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A few days later, I check in for an anti-aging facial at Thermae Bath Spa in the English town of Bath, the descendant of the Roman town of Aquae Sulis, named after the thermal waters for which it was created. Said to have been visited by the ancient Celts long before the Romans reached these shores, the natural hot springs are now just one of the many attractions in this picturesque town, a UNESCO World Heritage Site thanks to its abundance of Georgian-era architecture built out of honey-coloured Bath stone.

I change and shower and make my way past one of the soaking pools to reach the spa area for my 50-minute treatment, a facial using products from French line Pavania that are targeted at my skin’s needs. The treatment is relaxing and enjoyable, making use of massage and following the spa’s philosophy of a natural approach to beauty and skin care.

Afterward, my head in the clouds, I wander upstairs past the steam rooms to the rooftop soaking pool, whose glass balcony overlooks the golden rooftops of the historic city. Half listening to other people’s conversations, I gaze toward the setting sun and ponder the effects of these thermal waters that have drawn visitors for millennia. The truth is, I’m not concerned with the specific health effects the mineral-rich pools might have. But if stress is bad for your skin, then I can only be going home looking younger.

If You Go

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Icelandair (icelandair.com) flies to London and other European destinations via Reykjavik year-round from Toronto and Edmonton and seasonally from Vancouver and Halifax, with free stopovers in Iceland for up to seven days. Travel packages include a wintertime Blue Lagoon & Northern Lights experience starting at $985  per person.

Entry to Iceland’s famous Blue Lagoon (bluelagoon.com) starts at 35 Euros (roughly $50) for basic admission. Splurge on the luxury package, which includes a bathrobe, towel and slippers; a beverage at the poolside bar; a meal in the on-site restaurant; an algae mask scrub and eight-item spa product package; and access to the Exclusive Lounge, with snacks, personal changing rooms and private lagoon entry (advance booking recommended, from 172 Euros). Skincare products are available on site and in branded stores in Reykjavik and at the airport.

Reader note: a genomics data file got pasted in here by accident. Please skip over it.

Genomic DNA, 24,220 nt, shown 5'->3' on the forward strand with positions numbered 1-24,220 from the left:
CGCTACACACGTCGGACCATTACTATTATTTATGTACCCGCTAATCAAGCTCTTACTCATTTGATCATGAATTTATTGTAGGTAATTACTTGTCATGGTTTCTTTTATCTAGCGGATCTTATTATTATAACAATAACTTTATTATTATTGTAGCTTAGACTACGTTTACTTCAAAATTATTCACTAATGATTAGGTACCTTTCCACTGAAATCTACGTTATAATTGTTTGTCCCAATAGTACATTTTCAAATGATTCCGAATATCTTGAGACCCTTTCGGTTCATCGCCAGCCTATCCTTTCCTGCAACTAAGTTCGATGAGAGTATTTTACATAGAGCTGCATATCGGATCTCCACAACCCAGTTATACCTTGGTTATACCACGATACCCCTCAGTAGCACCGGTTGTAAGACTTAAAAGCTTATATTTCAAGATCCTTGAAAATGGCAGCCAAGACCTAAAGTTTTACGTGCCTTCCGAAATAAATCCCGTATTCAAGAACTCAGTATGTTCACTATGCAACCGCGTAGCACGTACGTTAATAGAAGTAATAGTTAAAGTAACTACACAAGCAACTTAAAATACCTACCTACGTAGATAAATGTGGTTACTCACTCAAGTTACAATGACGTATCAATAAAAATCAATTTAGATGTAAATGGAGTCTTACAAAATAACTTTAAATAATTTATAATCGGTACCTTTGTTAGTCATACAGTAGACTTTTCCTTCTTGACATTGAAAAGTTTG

Staff at the relaxed-chic country getaway Hotel Buđir (hotelbudir.is) in West Iceland will help you arrange a natural hot springs excursion to whet your appetite for their fine locavore cuisine, or simply ask for a room where the clawfoot bathtub offers views of the spectacular surrounding countryside, which may include a tidal inlet, glacier or historic wooden church.

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Down the street from the millenia-old pools and plumbing of the Roman Baths Museum (romanbaths.co.uk), the modern Thermae Bath Spa (thermaebathspa.com, entry from £27/$48) offers mineral-rich soaking pools, aromatherapy steam rooms, an on-site restaurant that welcomes diners clad in robes and a full menu of spa treatments. The Thermae Bath Spa Shop across the road sells branded souvenirs, as well as Pevonia products used in the spa.

The thoroughly English Bath Priory Hotel (thebathpriory.co.uk) is just a short stroll or drive from the city centre, yet it  feels like a country getaway. Request a room overlooking the gardens before partaking in on-site amenities such as a meal at the Michelin-starred restaurant (and worthy accompanying wine cellar) or a spa treatment at the Garden Spa, which uses products by Elemis.